When I was thirteen years old, my mother was murdered. This kind of introduction can come across like it’s ripped from the headlines or like it’s the title of a Hollywood script. In fact, local media did cover this story, and The New York Times wrote about it too, but the media got the facts wrong. She wasn’t a saint, but she also didn’t fit their description. My mother wasn’t a prostitute.
A serial killer murdered my mother on February 27, 2003, yet I don’t see myself as a victim. I choose not to allow what happened define me because I am more than what has happened to me and my family. I believe my mother would agree.
I was a high school freshman in math class when the news came. Up until the point of being sent to the front office I was just like everyone else. I was a typical girl on the rez who lived with my grandparents. I attended school, and life was predictable. I’m White Mountain Apache.
Born in Phoenix, Arizona, and primarily raised by my maternal grandparents, I had a stable, humble upbringing. I spent summers riding horses, swimming in rivers, chasing flying grasshoppers and building clubhouses with all my cousin brothers and cousin sisters. The other part of my life was spent living with my mother off rez. When I was with her, we traveled often and didn’t stay at any one place long enough for me to remember the names of my classmates. Most places we stayed at were homeless shelters for battered women and children. I can remember at least five different shelters, although there were probably more.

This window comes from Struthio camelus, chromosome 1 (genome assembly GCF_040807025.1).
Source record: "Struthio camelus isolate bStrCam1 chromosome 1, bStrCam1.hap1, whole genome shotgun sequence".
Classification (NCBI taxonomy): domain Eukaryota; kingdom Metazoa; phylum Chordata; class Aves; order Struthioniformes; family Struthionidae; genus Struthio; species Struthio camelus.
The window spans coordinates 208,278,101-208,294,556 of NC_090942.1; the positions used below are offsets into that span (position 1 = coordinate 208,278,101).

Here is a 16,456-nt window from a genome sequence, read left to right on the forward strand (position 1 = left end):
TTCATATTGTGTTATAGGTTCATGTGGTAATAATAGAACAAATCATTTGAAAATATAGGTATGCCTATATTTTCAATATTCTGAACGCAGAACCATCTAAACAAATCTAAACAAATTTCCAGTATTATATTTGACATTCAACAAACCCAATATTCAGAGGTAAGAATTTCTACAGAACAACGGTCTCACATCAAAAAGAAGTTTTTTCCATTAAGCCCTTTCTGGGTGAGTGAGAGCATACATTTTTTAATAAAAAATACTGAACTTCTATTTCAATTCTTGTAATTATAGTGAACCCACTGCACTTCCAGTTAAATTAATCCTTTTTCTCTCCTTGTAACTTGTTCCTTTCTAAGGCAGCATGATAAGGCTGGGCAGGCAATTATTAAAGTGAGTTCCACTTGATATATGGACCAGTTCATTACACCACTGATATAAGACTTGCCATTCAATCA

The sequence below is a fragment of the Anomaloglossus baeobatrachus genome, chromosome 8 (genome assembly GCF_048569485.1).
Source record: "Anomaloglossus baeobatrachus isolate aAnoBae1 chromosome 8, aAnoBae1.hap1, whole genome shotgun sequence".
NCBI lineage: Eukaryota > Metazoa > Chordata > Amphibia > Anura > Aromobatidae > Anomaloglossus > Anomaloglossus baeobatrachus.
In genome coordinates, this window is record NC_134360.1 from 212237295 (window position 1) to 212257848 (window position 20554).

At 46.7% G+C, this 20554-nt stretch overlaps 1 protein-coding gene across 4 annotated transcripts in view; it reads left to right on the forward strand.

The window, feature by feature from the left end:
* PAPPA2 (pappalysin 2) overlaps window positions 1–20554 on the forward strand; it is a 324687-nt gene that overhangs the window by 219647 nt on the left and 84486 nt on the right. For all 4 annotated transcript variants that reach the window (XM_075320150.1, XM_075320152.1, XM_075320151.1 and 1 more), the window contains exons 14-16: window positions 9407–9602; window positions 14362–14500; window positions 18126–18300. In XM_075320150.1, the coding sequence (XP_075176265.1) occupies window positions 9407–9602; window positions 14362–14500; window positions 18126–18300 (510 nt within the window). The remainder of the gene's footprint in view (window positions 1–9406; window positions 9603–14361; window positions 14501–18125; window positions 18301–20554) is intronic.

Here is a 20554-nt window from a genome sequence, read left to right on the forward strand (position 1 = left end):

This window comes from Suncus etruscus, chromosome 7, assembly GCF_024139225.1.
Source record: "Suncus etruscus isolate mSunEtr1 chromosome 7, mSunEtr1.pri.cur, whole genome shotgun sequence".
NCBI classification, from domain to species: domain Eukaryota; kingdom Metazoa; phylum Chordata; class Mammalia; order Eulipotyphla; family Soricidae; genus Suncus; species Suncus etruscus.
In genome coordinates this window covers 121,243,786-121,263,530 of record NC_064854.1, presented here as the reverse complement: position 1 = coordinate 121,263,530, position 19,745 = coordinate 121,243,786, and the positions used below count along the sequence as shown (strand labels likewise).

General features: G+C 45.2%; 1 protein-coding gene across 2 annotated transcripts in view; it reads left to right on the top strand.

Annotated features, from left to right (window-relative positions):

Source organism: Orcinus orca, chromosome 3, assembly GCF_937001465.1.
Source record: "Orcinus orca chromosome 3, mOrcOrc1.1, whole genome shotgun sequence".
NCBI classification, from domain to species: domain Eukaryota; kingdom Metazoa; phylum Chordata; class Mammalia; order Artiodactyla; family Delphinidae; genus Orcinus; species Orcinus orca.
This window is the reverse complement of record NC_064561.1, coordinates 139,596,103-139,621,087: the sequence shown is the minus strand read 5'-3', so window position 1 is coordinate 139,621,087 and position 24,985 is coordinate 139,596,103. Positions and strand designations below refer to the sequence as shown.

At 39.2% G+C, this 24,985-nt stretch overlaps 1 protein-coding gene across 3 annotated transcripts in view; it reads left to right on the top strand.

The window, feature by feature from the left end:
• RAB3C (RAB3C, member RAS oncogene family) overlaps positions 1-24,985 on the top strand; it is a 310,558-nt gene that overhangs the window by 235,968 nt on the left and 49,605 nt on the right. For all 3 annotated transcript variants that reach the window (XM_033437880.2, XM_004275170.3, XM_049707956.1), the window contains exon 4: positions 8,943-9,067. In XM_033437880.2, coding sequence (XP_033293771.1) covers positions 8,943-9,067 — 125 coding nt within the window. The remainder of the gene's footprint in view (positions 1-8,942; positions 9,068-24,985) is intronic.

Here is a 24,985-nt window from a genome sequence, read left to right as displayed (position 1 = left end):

We traveled by car or Greyhound bus for miles and miles, mostly at night. I imagined us in a spaceship traveling to a distant planet to visit aliens. Other times I remember holding maps and pretending we were going on a treasure hunt, X marks the spot. It never occurred to me that this was not the norm. Our constant moving is what I referred to as a ‘nomadic’ lifestyle, and I didn’t know it was dysfunctional. Because she died during my childhood, I focused on the manner in which she lived and how she parented.
My mother was an incredible person—a beautiful, smart, vivacious, strong, funny, engaging, attractive woman. But she was not a great parent to me. The two are not mutually exclusive. She excelled at sports, especially basketball. She was tribal royalty, and served in the Army in the 1990s. She was awarded medals in rifle and hand grenade expertise. She was a modern-day true Apache warrior. She just wasn’t the ideal mother I feel I deserved as a child. At least speaking for myself. She gave birth to three other children after me. I will not speak for them.
I respect my mother. I love her. I am strong because I am my mother’s daughter. But my mother was my first child. I was the parent raising my parent. Some of my first memories are helping my drunk, strung-out mother get into bed. Reminding her to pay the bills so our lights don’t get shut off again. I remember having the feeling I later learned was “anxiety,” because I didn’t want school to end. I didn’t want to deal with my mom’s drug and alcohol problems. Even so, let me be clear here: Just because someone chooses to live their life an unhealthy way, it doesn’t give anyone the right to exploit them and disregard that life. Every life has value.
Over time, I realized my unstable childhood was far from the norm. It took time for me to work through the traumatic childhood I experienced. I mean, how do you explain this kind of upbringing on a date or when meeting new friends? It’s not easy. I usually leave it at, “It’s complicated.” With time and compassion and love from my grandparents, I saw the positive qualities of my mother. She taught me survival skills and street smarts. She taught me how to be assertive and direct, how to look people in the eye and stand among giants with absolute confidence and self-assurance. She warned me of the dangers of addiction, the bucket-of-crabs-syndrome, and other negative features of life on the rez. These lessons helped me overcome many of the challenges trauma children face.